Things turn comical because the ghost knows what everyone is up to. While youth icon Jeeva is starting a bonfire in the forest, the doll approaches him giggling like SRK. Ho, what’s this? The doll grabs Jeeva by his legs and goes round and round. Close your eyes and imagine Jeeva being swung round and round by a fucking doll. That’s right, the ugly doll sends Jeeva flying and he gets stuck on a tree, a thick branch going through Jeeva’s pure heart. But even while dying, he catches the doll like a lech and thrusts her into the bonfire. Some pyromaniac he turned out to be.

Anyway, all’s well that ends well. The maid is found nailed to the wall upside down, and Neeru Bajwa’s corpse is found floating in the pool. I’m not quite sure how Madhu’s ghost leaves Arati’s supple body, but that is something others who see the flick have to explain to me. If you think this review is entertaining, go watch the damn movie. And don’t go by this review; some eight-ten boys sitting in the row before ours were making a lot of noise during the first half, passing silly comments and all that. Well, they shut the fuck up during the second half, and that should tell you something about how scary Phoonk 2 turns out to be.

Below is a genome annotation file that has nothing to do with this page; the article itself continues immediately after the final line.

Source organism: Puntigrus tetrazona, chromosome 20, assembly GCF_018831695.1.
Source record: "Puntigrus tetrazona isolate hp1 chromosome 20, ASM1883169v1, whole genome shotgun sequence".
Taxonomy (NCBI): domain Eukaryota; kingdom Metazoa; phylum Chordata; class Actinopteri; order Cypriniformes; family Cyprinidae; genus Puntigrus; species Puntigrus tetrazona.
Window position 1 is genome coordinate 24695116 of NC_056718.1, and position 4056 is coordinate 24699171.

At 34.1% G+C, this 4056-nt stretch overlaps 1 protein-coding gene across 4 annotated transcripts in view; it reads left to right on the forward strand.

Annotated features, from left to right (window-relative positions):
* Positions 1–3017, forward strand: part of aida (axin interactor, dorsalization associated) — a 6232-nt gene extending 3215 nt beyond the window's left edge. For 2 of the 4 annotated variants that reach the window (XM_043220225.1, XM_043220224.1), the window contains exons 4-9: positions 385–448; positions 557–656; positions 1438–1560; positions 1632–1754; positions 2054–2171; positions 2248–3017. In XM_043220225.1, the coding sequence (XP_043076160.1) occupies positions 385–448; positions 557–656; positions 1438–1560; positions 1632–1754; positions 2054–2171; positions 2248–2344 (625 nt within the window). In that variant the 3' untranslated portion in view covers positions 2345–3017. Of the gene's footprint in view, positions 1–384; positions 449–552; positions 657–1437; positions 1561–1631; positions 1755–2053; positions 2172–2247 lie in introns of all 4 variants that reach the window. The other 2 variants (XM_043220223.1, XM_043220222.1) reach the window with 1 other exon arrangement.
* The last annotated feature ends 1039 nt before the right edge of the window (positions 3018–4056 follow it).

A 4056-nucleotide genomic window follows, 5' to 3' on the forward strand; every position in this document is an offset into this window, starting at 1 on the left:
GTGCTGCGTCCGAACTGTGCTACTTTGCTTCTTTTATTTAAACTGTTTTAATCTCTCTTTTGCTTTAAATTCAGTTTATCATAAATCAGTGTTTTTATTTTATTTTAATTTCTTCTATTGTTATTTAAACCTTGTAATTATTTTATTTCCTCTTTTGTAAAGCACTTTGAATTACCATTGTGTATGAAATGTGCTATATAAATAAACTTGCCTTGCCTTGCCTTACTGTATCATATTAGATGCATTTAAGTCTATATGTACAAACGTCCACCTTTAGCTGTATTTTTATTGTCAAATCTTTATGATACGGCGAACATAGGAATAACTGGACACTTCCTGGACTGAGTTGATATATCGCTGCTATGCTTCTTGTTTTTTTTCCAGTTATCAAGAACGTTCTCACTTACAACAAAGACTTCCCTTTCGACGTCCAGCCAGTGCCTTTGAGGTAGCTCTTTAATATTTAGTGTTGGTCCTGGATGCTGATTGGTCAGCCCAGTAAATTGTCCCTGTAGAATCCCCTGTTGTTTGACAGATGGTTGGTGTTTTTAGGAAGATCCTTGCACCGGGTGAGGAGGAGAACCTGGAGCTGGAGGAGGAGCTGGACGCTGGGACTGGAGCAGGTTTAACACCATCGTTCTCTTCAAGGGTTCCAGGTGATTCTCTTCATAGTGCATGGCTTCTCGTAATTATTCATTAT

Showing the (famous by now) crow only once, pleasing RGV with strange camera antics and women with less clothing, and showing a ghost pissed off as fuck, Milind Gadagkar has taken it to the next level. Ram Gopal Varma, I want Phoonk 3!



Why RGV Is Losing The Rann

By Saurin Parikh

It pains me to see what has become of Ram Gopal Varma. The maverick filmmaker who has given us cinematic – as well as critically acclaimed – hits in his hey days has somewhere down the line lost his gentility at an alarming rate. The last few movies that have come out from his stable have been sorrowful attempts at reclaiming the cinema that he was once acclaimed for. His last couple of films have been particularly lambasted by everyone with a mouth, and rightfully so. However, there was a light at the end of the tunnel that is RGV, in the form of Rann.

Rann has been in the news ever since it was first talked about, even before its filming began. Rann was expected to elevate RGV back to his throne; it was expected to once again hail RGV as the king of off-beat cinema. But anyone who has seen Rann knows that it won’t do any of that. The only thing that Rann will do is push RGV back into a tunnel of depression. Another failed movie won’t go well with the master, the heavy media-bashing won’t help either and I just hope he doesn’t give up filming altogether. RGV is a genius, right now he’s in transition, but a genius remains a genius and he will be back to his best some day.

But this time, RGV is himself at fault. He can flay everyone from the critics to the media to the audience for being too harsh, but the truth is that Rann has numerous flaws – many of them highly obvious – that he could’ve avoided. And mind you, these flaws are things that are commonplace in Bollywood, but not something that you expect from RGV. He has faltered at things that have been his hallmarks.